It’s strange to think of an Egyptian statue of Rameses from 1250BC, Ice Age sculptures, or the Rosetta stone and their place in a digital world. The awe-inspiring physicality of the things feel so at odds with The Cloud, or an app, or words like “omnichannel” that are bandied around so readily and confusingly. As head of digital at the British Museum, Chris Michaels’ job is to examine these conundrums, moving the organisation and its BC-dated objects firmly into the 21st Century. This week he’ll be discussing the future of multiplatform media at the Remix creative summit, so we picked his brains about the role of new technologies in promoting very, very old objects.
How important is digital to museums, galleries and other cultural sites?
Mobile, social, big data, the internet of things – those big thematic areas are bringing together what the museum has always done, which is attract millions of people a year into a single space to encounter objects, with a digital conversation about our collections and their stories through digital channels. The outcome of that encounter will reaffirm the incredible value museums have in a very potent new way.
"Be robust, be ambitious and be creative with what you can do with digital."Chris Michaels
How do you align working with pieces that are often so old or so iconic, and bringing them to a digital audience?
Start by being 1000% respectful, but also recognise that if something’s survived 50,000, 5,000 or 500 years, it can probably hold on to its meaning as people like me start messing about with it on the interweb. So be robust, be ambitious and be creative with what you can do with it.
Which institutions do you think use digital well, or in innovative ways?
There’s a lot of great stuff out there at the Met, or the Rijksmuseum. SF Moma does phenomenal stuff. Some of the smaller museums do amazing things despite incredible resource constraints. But no-one’s yet created a truly complete “digital” museum experience where internet-based content, products and services touch and positively elevate every one of a museum’s contact points with its audiences. That’s the challenge for the next five years.
How can online platforms drive physical footfall to spaces? Is that as important today?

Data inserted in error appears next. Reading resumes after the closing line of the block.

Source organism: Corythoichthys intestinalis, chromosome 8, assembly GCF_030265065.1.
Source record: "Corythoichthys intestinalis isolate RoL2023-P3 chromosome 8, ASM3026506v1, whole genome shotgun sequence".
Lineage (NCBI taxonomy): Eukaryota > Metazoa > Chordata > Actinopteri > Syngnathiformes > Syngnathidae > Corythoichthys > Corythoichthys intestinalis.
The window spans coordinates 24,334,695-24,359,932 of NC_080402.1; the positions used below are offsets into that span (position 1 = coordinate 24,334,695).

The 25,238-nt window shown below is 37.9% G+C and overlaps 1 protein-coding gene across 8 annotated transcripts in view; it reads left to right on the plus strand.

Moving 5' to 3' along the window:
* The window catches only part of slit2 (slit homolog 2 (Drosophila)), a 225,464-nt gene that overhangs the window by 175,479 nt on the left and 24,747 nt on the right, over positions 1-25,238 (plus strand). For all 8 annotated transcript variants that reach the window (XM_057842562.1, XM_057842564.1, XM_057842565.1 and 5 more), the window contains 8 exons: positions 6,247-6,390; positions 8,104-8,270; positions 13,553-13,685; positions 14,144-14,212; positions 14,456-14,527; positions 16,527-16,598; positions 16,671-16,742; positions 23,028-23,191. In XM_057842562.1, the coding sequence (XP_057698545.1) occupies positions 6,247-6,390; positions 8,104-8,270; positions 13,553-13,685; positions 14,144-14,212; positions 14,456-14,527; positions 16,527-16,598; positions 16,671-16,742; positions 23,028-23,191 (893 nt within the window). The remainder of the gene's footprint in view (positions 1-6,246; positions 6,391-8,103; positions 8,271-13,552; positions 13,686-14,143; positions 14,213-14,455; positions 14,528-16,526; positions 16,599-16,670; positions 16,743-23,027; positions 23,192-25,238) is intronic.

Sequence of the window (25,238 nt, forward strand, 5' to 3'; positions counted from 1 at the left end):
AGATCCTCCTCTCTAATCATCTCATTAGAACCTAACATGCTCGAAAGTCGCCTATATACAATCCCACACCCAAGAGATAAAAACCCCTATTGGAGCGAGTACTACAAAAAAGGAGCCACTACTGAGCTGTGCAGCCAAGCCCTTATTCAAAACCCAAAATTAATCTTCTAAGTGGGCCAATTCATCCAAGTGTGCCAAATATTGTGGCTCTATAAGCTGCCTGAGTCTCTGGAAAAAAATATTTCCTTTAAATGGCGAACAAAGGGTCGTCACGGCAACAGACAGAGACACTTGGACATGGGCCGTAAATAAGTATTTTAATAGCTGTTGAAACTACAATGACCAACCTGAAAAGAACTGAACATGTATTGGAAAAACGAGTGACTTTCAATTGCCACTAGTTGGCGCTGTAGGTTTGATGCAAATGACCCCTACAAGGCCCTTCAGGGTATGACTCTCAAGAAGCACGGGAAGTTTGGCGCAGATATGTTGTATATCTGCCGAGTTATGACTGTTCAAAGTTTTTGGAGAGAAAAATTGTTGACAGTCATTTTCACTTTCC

We can see the part web, mobile and social play in the visit planning process already, but this can grow. The most interesting answer to that question might be in how we get people around the building once they’re here – the distribution of people through our space is inevitably very uneven, and we can do a huge amount more with mobile in particular to get people to every nook and cranny of our 90+ galleries.
How important is it to turn online visitors to those that visit the actual museum? How do the two audiences work in terms of financial value to the organisation?
Museums don’t value their audiences based on their commercial value alone. The distinction between two audience types is a little binary. A large part of our commercial income comes from exhibition ticket sales, the majority of which are sold online. Same story with annual membership sales. Online transactional behaviour and physical visits to the Museum are deeply interconnected. Mobile is collapsing the distinction between our physical and virtual audiences. Within two years, a majority of our audience will be accessing our digital products and services via mobile devices, and millions of our visitors already use mobiles as part of their visit to us now. If we can correctly leverage mobile, it won’t matter whether a visitor is in London or Timbuktu – we’ll understand the value we can add to their British Museum experience, and be adding it, in real-time.
How do you feel museums and cultural institutions can best engage their audience through digital?
Museums are highly diverse ecosystems of marketing, commerce, content and services. We have to learn to think of ourselves as offering an omnichannel experience where we are connected to, understanding of, and providing deep value to our audiences in all the ways they interact with us. Building out that experience is a big project, but a genuinely transformative one.
What do you think the future of multi-platform media is? What platforms will become more or less important?
If multi-platform as a concept is to be genuinely meaningful – and it’s still comparatively early in that journey – then all media has to become more important not less. We like to think of digital as being a fragmented, atomised market, but I think it’s becoming clearer every day to me that it was the old 20th Century model which was deeply problematic. Simply put, it was organised to keep different forms of storytelling apart, in nice, neat, rights-controlled packages. Digital, seemingly organically, refuses that neatness, and multi-platform media, which to me is what happens when all media can be accessed via digital channels, can and should refuse that old world separatism. Bringing all your storytelling capability together, putting it in one big creative pot, and seeing what magic comes out is a great opportunity, and anyone connected with media should relish taking it.
Finally, what’s your favourite piece in the British Museum collection and why?
How do you pick a favourite out of eight million things? I find an incredible power in those parts of the collection that show human beings doing things for the first time – the hand axes, sculpture from the ice age, ancient Babylonian clay tablets, or bits of Egyptian papyrus where fundamental activities like maths or art or writing emerged for the very very first time. They are deeply moving in showing us what it means to be human.
About the Author
Emily joined It’s Nice That as Online Editor in the summer of 2014 after four years at Design Week. She is particularly interested in graphic design, branding and music. After working It's Nice That as both Online Editor and Deputy Editor, Emily left the company in 2016.